One of the greatest impediments to evidence-based reform in education is the difficulty and expense of doing large-scale randomized experiments. These are essential for several reasons. Large-scale experiments are important because when treatments are at the level of classrooms and schools, you need a lot of classrooms and schools to avoid having just a few unusual sites influence the results too much. Also, research finds that small-scale studies produce inflated effects, particularly because researchers can create special conditions on a small scale that they could not sustain on a large scale. Large experiments simulate the situations likely to exist when programs are used in the real world, not under optimal, hothouse conditions.

Randomized experiments are important because when schools or classrooms are assigned at random to use a program or continue to serve as a control group (doing what they were doing before), we can be confident that there are no special factors that favor the experimental group other than the program itself. Non-randomized, matched studies that are well designed can also be valid, but they have more potential for bias.

Most quantitative researchers would agree that large-scale randomized studies are preferable, but in the real world such studies done well can cost a lot – more than $10 million per study in some cases. That may be chump change in medicine, but in education, we can’t afford many such studies.

How could we do high-quality studies far less expensively? The answer is to attach studies to funding being offered by the U. S. Department of Education. That is, when the Department is about to hand out a lot of money, it should commission large-scale randomized studies to evaluate specific ways of spending these resources.

To understand what I’m proposing, consider what the Department might have done when No Child Left Behind (NCLB) required that low-performing schools offer after-school tutoring to low-achieving students, in its Supplemental Educational Services (SES) initiative. The Department might have invited proposals from established providers of tutoring services, which would have had to participate in research as a condition of special funding. It might have then chosen a set of after-school tutoring providers (I’m making these up):

Program A provides structured one-to-three tutoring.
Program B rotates children through computer, small-group, and individualized activities.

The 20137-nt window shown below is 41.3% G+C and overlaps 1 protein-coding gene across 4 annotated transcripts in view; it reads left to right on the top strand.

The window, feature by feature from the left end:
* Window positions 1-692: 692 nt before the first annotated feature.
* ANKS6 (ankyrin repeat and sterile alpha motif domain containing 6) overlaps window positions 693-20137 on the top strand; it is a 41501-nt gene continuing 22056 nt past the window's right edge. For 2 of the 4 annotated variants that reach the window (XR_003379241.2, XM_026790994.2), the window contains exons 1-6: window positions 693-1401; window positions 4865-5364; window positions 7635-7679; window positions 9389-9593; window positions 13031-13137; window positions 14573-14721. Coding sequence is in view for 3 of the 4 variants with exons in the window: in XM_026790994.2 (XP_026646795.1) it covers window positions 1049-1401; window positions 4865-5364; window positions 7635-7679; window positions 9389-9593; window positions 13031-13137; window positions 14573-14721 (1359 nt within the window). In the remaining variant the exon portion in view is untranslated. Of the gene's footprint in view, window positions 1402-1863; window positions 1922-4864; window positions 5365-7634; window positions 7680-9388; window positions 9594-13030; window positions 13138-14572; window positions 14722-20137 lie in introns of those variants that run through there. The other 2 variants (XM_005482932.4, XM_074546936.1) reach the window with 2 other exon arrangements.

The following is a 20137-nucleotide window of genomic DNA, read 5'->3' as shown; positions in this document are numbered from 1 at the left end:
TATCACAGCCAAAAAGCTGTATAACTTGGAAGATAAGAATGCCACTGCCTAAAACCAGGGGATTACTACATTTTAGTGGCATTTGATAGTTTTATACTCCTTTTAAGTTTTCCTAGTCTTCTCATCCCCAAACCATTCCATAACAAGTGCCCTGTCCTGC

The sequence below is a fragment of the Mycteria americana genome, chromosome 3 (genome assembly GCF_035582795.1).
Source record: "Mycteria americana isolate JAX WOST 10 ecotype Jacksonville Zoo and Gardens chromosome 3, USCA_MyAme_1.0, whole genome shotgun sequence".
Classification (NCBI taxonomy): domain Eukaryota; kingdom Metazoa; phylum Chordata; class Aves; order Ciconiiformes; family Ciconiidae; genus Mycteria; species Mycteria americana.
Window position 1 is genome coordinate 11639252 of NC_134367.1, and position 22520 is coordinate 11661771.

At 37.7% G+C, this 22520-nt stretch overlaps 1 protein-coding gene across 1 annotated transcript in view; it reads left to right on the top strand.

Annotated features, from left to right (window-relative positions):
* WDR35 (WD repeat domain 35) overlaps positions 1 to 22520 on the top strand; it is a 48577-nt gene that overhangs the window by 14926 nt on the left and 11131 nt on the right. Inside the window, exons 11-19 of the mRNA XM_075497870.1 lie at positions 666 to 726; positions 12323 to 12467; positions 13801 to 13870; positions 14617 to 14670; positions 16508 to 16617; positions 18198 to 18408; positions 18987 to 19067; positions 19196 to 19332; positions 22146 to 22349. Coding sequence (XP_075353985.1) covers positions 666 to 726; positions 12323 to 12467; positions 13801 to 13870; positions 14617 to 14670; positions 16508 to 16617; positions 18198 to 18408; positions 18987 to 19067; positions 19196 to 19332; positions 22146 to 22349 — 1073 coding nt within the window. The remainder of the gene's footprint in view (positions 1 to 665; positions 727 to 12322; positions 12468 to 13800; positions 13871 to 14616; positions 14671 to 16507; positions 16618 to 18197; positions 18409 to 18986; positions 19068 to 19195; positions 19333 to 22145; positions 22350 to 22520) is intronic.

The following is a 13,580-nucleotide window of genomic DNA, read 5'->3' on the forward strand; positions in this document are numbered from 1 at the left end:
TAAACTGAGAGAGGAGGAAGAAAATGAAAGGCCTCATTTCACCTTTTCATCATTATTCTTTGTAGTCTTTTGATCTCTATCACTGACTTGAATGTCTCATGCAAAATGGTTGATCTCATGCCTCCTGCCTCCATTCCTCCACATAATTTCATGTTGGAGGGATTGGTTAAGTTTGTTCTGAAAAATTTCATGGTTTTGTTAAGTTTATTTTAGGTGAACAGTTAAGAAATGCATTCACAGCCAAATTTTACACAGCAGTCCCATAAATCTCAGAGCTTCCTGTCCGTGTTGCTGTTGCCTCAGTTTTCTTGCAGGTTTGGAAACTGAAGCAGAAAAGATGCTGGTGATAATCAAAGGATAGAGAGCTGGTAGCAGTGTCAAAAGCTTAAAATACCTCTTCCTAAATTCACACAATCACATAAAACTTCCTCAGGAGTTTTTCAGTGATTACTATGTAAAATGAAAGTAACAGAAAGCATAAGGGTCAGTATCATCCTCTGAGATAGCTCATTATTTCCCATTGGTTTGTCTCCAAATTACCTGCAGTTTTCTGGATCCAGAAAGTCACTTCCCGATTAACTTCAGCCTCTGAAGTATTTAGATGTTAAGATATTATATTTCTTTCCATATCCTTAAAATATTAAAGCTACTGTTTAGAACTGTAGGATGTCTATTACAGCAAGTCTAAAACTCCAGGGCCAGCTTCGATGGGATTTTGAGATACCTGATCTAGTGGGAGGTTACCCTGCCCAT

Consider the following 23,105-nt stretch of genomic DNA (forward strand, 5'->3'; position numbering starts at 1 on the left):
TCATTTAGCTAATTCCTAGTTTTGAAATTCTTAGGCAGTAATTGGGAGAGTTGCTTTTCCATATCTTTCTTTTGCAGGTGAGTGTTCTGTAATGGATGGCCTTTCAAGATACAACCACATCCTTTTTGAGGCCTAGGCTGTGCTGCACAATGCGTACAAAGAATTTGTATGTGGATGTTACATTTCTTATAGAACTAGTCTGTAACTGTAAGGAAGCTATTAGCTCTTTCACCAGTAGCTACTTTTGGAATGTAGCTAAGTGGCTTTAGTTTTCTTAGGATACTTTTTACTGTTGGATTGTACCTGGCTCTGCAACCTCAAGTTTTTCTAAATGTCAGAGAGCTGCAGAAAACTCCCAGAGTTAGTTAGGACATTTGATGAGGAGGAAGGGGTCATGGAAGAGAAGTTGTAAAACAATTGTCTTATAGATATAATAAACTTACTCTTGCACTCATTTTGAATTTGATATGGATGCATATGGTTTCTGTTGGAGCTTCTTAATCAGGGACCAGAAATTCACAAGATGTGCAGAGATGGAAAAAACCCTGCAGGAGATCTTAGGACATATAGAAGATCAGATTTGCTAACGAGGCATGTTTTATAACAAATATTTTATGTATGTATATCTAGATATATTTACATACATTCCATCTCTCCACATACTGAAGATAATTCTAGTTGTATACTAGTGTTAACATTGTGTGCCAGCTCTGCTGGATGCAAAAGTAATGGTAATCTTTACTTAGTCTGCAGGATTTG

Program C provides computer-assisted instruction.
Program D offers small-group tutoring in which children who make progress get treats or free time for sports.

Now imagine that for each program, 60 qualifying schools were recruited for the studies. For the Program A study, half get Program A and half get the same funding to do whatever they wanted to do (except Programs A to D) consistent with the national rules. The assignment to Program A or its control group would be at random. Program B, C, and D would be evaluated in the same way.

Here’s why such a study would have cost peanuts. The costs of offering the program to the schools that got Programs A, B, C, or D would have been covered by Title I, as was true of all NCLB after-school tutoring programs. Further, state achievement tests, routinely collected in every state in grades 3-8, could have been obtained at pre- and posttest at little cost for data collection. The only costs would be for data management, analysis, and reporting, plus some amount of questionnaires and/or observations to see what was actually happening in the participating classes. Peanuts.

Any time money is going out from the Department, such designs might be used. For example, in recent years a lot of money has been spent on School Improvement Grants (SIG), now called School Turnaround Grants. Imagine that various whole-school reform models were invited to work with many of the very low-achieving schools that received SIG grants. Schools would have been assigned at random to use Programs A, B, C, or D, or to control groups able to use the same amount of money however they wished. Again, various models could be evaluated. The costs of implementing the programs would have been provided by SIG (which was going to spend this money anyway), and the cost of data collection would have been minimal because test scores and graduation rates already being collected could have been used. Again, the costs of this evaluation would have just involved data management, analysis, and reporting. More peanuts.